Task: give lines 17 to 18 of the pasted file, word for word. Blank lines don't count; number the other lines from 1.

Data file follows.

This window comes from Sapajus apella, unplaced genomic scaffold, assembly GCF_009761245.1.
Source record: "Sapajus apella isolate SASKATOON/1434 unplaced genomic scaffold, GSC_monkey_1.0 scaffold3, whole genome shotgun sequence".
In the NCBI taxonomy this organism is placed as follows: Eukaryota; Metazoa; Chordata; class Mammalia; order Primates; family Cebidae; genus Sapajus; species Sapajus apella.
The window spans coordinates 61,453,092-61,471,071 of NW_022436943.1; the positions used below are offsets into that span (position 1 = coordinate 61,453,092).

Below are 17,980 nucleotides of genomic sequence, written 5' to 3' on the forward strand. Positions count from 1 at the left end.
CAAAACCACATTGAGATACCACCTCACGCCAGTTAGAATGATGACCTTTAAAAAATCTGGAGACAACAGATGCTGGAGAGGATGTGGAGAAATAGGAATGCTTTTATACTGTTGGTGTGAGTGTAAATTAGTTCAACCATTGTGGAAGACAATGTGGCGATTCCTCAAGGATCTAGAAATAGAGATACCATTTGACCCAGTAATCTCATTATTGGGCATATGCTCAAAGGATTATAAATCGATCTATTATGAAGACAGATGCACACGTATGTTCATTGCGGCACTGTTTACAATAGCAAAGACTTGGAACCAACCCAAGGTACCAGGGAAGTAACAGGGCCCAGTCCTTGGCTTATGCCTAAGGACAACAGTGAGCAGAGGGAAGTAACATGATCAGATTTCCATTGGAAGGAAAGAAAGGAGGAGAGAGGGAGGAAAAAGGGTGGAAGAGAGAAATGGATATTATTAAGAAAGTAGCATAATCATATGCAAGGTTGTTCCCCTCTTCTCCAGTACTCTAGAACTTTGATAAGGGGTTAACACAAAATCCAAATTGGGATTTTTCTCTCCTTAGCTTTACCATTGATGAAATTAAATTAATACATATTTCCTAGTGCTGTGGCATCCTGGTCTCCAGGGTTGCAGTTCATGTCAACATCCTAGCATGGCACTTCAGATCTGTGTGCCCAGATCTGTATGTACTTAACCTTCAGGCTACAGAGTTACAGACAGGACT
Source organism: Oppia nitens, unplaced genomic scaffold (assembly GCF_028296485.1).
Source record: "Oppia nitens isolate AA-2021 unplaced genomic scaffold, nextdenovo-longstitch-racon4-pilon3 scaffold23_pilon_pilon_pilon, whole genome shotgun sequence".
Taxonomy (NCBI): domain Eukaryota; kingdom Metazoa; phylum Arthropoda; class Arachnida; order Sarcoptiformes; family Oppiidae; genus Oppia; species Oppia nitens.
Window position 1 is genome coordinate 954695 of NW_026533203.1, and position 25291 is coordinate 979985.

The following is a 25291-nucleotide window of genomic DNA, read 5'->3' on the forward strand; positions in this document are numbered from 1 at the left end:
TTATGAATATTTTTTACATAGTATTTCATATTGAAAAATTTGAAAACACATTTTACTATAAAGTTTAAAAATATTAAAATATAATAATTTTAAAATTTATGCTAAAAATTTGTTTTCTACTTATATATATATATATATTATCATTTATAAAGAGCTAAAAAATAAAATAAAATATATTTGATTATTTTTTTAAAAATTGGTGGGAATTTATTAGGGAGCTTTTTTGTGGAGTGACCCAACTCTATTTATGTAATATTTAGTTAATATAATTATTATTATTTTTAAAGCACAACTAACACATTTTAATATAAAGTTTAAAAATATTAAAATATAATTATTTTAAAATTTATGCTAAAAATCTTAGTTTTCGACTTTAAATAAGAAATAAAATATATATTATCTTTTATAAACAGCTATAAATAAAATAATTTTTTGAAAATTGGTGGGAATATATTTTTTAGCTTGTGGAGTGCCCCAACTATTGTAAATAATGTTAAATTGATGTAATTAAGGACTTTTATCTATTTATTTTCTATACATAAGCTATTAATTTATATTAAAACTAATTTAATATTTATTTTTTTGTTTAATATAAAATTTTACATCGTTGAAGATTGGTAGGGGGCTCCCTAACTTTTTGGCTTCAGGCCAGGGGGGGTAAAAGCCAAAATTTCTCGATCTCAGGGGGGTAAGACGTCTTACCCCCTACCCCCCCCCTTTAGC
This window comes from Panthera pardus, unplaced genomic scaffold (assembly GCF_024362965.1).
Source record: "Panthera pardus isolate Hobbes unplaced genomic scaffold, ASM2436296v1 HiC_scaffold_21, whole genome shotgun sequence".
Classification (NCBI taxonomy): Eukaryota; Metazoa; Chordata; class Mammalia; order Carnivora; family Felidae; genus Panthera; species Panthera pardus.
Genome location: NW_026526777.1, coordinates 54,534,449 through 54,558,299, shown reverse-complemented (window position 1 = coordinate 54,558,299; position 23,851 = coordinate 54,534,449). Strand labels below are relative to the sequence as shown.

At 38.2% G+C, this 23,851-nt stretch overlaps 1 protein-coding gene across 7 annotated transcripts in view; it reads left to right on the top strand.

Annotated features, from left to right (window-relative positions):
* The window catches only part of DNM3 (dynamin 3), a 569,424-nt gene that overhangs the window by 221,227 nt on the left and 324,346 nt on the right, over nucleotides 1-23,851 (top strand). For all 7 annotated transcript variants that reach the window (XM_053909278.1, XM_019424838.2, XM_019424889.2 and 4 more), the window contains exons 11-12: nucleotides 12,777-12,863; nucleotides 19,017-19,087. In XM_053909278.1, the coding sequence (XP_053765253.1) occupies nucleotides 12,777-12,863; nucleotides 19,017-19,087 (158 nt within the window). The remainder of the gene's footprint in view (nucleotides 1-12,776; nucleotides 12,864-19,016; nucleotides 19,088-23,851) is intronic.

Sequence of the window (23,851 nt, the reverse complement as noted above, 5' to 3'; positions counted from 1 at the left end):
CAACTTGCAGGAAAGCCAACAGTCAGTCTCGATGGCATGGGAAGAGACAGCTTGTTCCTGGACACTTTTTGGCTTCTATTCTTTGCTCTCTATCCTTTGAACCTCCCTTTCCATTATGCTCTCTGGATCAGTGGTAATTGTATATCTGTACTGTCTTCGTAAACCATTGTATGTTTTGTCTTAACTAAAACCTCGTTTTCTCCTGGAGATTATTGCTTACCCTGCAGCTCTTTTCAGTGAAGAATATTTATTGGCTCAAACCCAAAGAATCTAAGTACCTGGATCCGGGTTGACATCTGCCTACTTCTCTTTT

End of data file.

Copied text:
At 38.2% G+C, this 23,851-nt stretch overlaps 1 protein-coding gene across 7 annotated transcripts in view; it reads left to right on the top strand.

Annotated features, from left to right (window-relative positions):